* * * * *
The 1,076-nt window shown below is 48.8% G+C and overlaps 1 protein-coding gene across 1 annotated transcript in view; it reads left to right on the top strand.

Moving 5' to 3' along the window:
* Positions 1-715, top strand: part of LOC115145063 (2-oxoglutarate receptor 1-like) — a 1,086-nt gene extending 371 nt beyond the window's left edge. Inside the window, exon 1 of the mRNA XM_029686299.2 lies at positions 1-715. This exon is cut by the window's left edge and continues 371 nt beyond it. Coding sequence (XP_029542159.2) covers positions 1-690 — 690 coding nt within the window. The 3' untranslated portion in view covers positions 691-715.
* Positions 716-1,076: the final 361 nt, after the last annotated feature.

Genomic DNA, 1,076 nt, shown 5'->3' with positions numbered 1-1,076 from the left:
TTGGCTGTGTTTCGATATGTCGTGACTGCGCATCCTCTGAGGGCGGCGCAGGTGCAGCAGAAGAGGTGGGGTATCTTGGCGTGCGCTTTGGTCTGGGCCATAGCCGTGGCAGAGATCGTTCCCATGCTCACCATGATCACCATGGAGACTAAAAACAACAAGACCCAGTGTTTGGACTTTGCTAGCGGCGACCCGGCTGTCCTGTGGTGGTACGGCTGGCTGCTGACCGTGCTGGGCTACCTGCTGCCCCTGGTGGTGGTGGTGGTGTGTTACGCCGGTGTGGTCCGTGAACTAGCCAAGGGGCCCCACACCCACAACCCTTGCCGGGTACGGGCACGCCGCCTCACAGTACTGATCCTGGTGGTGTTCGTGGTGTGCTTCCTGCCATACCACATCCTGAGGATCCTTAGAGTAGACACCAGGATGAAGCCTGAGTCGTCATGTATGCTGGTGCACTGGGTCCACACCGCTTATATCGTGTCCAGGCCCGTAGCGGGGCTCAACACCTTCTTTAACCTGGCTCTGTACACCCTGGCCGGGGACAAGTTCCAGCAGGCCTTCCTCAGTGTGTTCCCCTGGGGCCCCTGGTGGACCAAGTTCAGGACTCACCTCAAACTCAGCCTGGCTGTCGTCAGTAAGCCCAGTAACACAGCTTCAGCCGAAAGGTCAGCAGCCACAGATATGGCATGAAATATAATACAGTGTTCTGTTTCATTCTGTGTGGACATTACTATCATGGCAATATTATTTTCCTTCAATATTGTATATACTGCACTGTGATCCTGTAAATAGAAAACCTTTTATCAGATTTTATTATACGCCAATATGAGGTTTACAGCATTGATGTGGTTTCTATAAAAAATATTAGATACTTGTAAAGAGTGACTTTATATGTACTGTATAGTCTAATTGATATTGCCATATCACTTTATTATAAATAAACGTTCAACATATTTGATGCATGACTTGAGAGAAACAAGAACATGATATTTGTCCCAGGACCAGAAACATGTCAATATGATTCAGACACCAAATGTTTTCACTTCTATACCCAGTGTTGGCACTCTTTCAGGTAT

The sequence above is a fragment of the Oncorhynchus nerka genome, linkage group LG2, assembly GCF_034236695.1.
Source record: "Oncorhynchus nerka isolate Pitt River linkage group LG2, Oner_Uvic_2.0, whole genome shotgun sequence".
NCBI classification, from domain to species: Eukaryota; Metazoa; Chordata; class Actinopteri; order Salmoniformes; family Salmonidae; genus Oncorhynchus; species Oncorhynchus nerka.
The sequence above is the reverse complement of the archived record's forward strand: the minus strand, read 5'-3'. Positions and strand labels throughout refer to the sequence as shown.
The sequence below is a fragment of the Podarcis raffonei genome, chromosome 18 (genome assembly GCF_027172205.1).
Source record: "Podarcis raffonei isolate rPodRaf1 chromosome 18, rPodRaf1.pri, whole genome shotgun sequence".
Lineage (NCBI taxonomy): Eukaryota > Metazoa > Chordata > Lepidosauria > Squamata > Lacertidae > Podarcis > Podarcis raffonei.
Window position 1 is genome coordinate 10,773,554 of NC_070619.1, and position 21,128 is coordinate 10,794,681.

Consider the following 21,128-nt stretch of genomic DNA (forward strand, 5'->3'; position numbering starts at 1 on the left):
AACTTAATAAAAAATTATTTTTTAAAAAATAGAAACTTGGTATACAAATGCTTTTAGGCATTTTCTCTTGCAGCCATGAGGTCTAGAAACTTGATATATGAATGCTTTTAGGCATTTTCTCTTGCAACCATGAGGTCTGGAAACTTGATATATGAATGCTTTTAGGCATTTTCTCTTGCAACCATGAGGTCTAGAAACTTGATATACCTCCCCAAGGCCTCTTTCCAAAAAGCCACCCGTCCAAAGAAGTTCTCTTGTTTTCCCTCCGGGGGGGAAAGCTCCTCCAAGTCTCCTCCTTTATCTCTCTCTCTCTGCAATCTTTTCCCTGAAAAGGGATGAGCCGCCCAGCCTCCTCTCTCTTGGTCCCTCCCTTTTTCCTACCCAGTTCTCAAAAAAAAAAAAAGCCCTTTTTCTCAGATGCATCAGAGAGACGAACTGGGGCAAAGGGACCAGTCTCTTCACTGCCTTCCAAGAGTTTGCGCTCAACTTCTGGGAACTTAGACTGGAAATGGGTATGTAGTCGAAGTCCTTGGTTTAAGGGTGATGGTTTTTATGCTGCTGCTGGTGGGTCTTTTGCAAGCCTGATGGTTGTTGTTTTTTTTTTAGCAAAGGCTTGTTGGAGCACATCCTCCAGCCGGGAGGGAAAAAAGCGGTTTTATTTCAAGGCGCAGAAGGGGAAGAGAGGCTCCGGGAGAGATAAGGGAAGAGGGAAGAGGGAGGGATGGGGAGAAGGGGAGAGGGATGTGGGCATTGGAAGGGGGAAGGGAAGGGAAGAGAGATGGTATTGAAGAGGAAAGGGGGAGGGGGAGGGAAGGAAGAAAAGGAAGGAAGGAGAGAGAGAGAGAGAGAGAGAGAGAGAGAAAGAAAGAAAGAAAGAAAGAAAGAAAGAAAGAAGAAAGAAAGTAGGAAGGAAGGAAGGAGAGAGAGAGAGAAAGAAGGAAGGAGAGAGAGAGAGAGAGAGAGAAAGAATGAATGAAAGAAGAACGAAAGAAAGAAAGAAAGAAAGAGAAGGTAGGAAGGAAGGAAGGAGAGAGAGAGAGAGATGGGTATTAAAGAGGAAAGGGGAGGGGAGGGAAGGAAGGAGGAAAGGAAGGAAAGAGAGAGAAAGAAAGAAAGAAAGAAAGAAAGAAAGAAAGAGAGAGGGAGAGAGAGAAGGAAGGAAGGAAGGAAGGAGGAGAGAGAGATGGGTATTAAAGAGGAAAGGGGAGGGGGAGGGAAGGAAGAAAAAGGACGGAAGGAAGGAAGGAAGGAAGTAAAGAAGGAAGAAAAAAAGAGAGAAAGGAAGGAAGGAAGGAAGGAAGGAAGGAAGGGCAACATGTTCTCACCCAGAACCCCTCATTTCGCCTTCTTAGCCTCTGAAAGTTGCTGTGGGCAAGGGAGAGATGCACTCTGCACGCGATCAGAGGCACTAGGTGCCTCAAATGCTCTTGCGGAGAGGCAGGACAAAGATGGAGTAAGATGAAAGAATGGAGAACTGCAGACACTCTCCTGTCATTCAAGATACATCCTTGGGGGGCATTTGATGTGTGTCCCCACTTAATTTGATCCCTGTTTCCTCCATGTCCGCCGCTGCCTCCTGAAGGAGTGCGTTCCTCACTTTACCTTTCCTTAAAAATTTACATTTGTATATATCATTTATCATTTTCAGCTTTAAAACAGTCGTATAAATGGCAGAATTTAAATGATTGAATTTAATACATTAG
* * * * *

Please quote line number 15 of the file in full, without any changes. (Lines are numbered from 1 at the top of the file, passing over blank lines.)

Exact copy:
Consider the following 21,128-nt stretch of genomic DNA (forward strand, 5'->3'; position numbering starts at 1 on the left):